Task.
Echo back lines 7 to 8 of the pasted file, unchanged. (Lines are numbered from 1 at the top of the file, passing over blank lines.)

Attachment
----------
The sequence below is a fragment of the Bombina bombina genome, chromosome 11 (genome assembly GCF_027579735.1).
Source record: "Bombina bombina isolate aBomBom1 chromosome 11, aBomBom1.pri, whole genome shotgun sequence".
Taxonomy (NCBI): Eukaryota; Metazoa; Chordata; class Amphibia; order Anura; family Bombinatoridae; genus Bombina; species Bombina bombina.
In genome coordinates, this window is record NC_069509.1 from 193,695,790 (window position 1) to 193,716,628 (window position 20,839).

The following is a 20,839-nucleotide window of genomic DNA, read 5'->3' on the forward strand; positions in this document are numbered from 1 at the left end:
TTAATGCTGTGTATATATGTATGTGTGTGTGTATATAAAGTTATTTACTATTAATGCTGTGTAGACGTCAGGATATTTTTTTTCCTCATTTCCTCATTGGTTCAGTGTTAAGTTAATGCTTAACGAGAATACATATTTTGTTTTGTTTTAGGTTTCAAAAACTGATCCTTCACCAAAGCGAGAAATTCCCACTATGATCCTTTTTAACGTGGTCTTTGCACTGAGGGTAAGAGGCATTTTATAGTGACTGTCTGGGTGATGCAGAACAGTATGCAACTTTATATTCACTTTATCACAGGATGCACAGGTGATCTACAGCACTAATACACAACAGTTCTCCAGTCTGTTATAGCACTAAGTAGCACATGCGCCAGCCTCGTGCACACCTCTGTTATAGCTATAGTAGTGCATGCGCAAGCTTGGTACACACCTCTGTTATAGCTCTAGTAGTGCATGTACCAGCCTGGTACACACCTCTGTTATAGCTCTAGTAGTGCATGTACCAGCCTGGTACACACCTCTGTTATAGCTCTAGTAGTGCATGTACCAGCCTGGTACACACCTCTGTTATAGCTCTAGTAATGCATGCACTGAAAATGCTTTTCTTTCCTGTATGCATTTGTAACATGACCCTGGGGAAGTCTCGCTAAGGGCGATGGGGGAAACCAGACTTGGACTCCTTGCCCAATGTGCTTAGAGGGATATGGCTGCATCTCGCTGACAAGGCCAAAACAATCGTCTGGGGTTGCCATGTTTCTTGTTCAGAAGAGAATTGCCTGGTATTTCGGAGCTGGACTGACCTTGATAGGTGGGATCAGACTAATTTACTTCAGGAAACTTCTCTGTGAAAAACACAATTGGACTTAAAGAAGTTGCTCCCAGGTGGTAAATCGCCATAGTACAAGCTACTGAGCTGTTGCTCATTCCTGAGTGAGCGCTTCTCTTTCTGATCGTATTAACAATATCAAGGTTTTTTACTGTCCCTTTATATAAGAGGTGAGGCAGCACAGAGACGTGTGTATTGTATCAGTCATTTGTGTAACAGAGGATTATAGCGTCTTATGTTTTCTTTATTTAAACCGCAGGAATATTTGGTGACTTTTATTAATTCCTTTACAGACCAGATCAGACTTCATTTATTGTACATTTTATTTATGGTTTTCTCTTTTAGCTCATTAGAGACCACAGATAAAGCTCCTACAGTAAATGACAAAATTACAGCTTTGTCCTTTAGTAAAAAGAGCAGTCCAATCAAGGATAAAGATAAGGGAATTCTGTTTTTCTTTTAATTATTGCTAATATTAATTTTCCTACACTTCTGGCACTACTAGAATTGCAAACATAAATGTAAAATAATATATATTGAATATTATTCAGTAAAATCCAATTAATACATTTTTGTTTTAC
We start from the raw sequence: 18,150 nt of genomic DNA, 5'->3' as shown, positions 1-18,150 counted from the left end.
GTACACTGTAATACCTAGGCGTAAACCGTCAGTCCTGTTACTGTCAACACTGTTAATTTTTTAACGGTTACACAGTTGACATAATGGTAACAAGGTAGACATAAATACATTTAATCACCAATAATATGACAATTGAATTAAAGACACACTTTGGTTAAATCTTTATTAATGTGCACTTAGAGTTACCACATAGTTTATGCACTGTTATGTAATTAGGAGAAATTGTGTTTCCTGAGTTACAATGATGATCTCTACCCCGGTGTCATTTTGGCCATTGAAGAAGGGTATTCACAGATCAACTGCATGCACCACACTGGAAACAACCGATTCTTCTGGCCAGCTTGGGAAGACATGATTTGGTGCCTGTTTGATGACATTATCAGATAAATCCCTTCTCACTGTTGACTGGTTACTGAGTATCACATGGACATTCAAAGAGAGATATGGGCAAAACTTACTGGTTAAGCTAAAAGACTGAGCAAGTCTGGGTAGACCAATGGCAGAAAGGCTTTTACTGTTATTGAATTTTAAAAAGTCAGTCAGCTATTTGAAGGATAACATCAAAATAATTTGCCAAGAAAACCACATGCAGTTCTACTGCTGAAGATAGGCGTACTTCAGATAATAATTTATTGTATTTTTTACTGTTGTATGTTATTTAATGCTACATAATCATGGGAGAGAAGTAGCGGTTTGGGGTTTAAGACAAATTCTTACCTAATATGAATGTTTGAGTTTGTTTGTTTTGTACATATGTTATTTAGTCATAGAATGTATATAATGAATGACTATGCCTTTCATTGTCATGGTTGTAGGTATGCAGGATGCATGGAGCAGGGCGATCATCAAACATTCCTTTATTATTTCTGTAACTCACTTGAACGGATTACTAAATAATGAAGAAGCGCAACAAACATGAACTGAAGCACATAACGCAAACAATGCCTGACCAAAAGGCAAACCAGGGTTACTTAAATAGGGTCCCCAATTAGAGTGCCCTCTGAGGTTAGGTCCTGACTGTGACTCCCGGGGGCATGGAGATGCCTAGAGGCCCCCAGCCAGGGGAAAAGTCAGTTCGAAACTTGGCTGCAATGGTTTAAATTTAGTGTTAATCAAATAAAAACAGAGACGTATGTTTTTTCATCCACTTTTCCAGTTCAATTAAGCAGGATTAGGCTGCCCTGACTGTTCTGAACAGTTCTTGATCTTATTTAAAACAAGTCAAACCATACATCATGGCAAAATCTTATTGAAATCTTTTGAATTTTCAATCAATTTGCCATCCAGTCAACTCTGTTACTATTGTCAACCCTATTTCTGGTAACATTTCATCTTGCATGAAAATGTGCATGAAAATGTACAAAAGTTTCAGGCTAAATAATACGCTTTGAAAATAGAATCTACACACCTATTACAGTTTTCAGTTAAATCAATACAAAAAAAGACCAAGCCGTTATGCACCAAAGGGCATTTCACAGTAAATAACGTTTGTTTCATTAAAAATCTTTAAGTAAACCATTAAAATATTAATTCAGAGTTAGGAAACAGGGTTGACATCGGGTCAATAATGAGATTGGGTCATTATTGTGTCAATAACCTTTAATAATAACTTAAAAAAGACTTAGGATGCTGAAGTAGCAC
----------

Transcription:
We start from the raw sequence: 18,150 nt of genomic DNA, 5'->3' as shown, positions 1-18,150 counted from the left end.
GTACACTGTAATACCTAGGCGTAAACCGTCAGTCCTGTTACTGTCAACACTGTTAATTTTTTAACGGTTACACAGTTGACATAATGGTAACAAGGTAGACATAAATACATTTAATCACCAATAATATGACAATTGAATTAAAGACACACTTTGGTTAAATCTTTATTAATGTGCACTTAGAGTTACCACATAGTTTATGCACTGTTATGTAATTAGGAGAAATTGTGTTTCCTGAGTTACAATGATGATCTCTACCCCGGTGTCATTTTGGCCATTGAAGAAGGGTATTCACAGATCAACTGCATGCACCACACTGGAAACAACCGATTCTTCTGGCCAGCTTGGGAAGACATGATTTGGTGCCTGTTTGATGACATTATCAGATAAATCCCTTCTCACTGTTGACTGGTTACTGAGTATCACATGGACATTCAAAGAGAGATATGGGCAAAACTTACTGGTTAAGCTAAAAGACTGAGCAAGTCTGGGTAGACCAATGGCAGAAAGGCTTTTACTGTTATTGAATTTTAAAAAGTCAGTCAGCTATTTGAAGGATAACATCAAAATAATTTGCCAAGAAAACCACATGCAGTTCTACTGCTGAAGATAGGCGTACTTCAGATAATAATTTATTGTATTTTTTACTGTTGTATGTTATTTAATGCTACATAATCATGGGAGAGAAGTAGCGGTTTGGGGTTTAAGACAAATTCTTACCTAATATGAATGTTTGAGTTTGTTTGTTTTGTACATATGTTATTTAGTCATAGAATGTATATAATGAATGACTATGCCTTTCATTGTCATGGTTGTAGGTATGCAGGATGCATGGAGCAGGGCGATCATCAAACATTCCTTTATTATTTCTGTAACTCACTTGAACGGATTACTAAATAATGAAGAAGCGCAACAAACATGAACTGAAGCACATAACGCAAACAATGCCTGACCAAAAGGCAAACCAGGGTTACTTAAATAGGGTCCCCAATTAGAGTGCCCTCTGAGGTTAGGTCCTGACTGTGACTCCCGGGGGCATGGAGATGCCTAGAGGCCCCCAGCCAGGGGAAAAGTCAGTTCGAAACTTGGCTGCAATGGTTTAAATTTAGTGTTAATCAAATAAAAACAGAGACGTATGTTTTTTCATCCACTTTTCCAGTTCAATTAAGCAGGATTAGGCTGCCCTGACTGTTCTGAACAGTTCTTGATCTTATTTAAAACAAGTCAAACCATACATCATGGCAAAATCTTATTGAAATCTTTTGAATTTTCAATCAATTTGCCATCCAGTCAACTCTGTTACTATTGTCAACCCTATTTCTGGTAACATTTCATCTTGCATGAAAATGTGCATGAAAATGTACAAAAGTTTCAGGCTAAATAATACGCTTTGAAAATAGAATCTACACACCTATTACAGTTTTCAGTTAAATCAATACAAAAAAAGACCAAGCCGTTATGCACCAAAGGGCATTTCACAGTAAATAACGTTTGTTTCATTAAAAATCTTTAAGTAAACCATTAAAATATTAATTCAGAGTTAGGAAACAGGGTTGACATCGGGTCAATAATGAGATTGGGTCATTATTGTGTCAATAACCTTTAATAATAACTTAAAAAAGACTTAGGATGCTGAAGTAGCAC